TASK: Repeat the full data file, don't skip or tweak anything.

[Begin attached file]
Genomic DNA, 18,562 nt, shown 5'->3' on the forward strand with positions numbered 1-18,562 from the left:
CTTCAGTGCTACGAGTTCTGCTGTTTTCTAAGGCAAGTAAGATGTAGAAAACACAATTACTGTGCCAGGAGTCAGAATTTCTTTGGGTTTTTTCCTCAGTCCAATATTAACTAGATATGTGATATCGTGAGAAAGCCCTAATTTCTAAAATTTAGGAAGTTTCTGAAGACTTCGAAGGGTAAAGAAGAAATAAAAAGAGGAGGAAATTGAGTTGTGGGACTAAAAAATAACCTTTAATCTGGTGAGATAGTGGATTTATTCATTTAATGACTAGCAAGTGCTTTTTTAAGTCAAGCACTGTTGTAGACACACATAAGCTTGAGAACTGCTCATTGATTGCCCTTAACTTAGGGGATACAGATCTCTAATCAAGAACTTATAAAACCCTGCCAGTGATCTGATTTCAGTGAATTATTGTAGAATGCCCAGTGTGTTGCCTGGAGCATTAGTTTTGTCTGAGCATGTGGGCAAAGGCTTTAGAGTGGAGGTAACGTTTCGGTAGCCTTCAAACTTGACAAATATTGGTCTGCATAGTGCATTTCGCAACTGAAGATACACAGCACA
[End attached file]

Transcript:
Genomic DNA, 18,562 nt, shown 5'->3' on the forward strand with positions numbered 1-18,562 from the left:
CTTCAGTGCTACGAGTTCTGCTGTTTTCTAAGGCAAGTAAGATGTAGAAAACACAATTACTGTGCCAGGAGTCAGAATTTCTTTGGGTTTTTTCCTCAGTCCAATATTAACTAGATATGTGATATCGTGAGAAAGCCCTAATTTCTAAAATTTAGGAAGTTTCTGAAGACTTCGAAGGGTAAAGAAGAAATAAAAAGAGGAGGAAATTGAGTTGTGGGACTAAAAAATAACCTTTAATCTGGTGAGATAGTGGATTTATTCATTTAATGACTAGCAAGTGCTTTTTTAAGTCAAGCACTGTTGTAGACACACATAAGCTTGAGAACTGCTCATTGATTGCCCTTAACTTAGGGGATACAGATCTCTAATCAAGAACTTATAAAACCCTGCCAGTGATCTGATTTCAGTGAATTATTGTAGAATGCCCAGTGTGTTGCCTGGAGCATTAGTTTTGTCTGAGCATGTGGGCAAAGGCTTTAGAGTGGAGGTAACGTTTCGGTAGCCTTCAAACTTGACAAATATTGGTCTGCATAGTGCATTTCGCAACTGAAGATACACAGCACA